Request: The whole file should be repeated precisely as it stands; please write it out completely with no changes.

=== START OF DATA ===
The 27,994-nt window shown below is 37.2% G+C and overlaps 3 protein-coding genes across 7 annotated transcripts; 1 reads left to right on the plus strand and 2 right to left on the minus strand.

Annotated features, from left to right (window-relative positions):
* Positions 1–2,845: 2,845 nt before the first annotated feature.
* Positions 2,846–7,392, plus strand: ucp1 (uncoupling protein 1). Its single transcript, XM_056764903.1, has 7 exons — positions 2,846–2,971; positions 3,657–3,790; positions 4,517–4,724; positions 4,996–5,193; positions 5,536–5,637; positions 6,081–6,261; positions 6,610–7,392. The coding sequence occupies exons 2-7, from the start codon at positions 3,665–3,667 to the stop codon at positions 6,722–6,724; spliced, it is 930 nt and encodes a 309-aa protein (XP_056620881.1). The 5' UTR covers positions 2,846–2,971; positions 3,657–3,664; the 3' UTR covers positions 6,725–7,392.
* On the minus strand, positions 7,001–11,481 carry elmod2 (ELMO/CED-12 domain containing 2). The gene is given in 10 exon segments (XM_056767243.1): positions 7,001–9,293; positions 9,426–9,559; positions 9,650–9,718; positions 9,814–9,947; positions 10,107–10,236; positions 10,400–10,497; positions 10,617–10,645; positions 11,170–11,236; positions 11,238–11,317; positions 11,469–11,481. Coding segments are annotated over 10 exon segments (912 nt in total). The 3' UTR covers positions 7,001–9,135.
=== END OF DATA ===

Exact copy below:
The 27,994-nt window shown below is 37.2% G+C and overlaps 3 protein-coding genes across 7 annotated transcripts; 1 reads left to right on the plus strand and 2 right to left on the minus strand.

Annotated features, from left to right (window-relative positions):
* Positions 1–2,845: 2,845 nt before the first annotated feature.
* Positions 2,846–7,392, plus strand: ucp1 (uncoupling protein 1). Its single transcript, XM_056764903.1, has 7 exons — positions 2,846–2,971; positions 3,657–3,790; positions 4,517–4,724; positions 4,996–5,193; positions 5,536–5,637; positions 6,081–6,261; positions 6,610–7,392. The coding sequence occupies exons 2-7, from the start codon at positions 3,665–3,667 to the stop codon at positions 6,722–6,724; spliced, it is 930 nt and encodes a 309-aa protein (XP_056620881.1). The 5' UTR covers positions 2,846–2,971; positions 3,657–3,664; the 3' UTR covers positions 6,725–7,392.
* On the minus strand, positions 7,001–11,481 carry elmod2 (ELMO/CED-12 domain containing 2). The gene is given in 10 exon segments (XM_056767243.1): positions 7,001–9,293; positions 9,426–9,559; positions 9,650–9,718; positions 9,814–9,947; positions 10,107–10,236; positions 10,400–10,497; positions 10,617–10,645; positions 11,170–11,236; positions 11,238–11,317; positions 11,469–11,481. Coding segments are annotated over 10 exon segments (912 nt in total). The 3' UTR covers positions 7,001–9,135.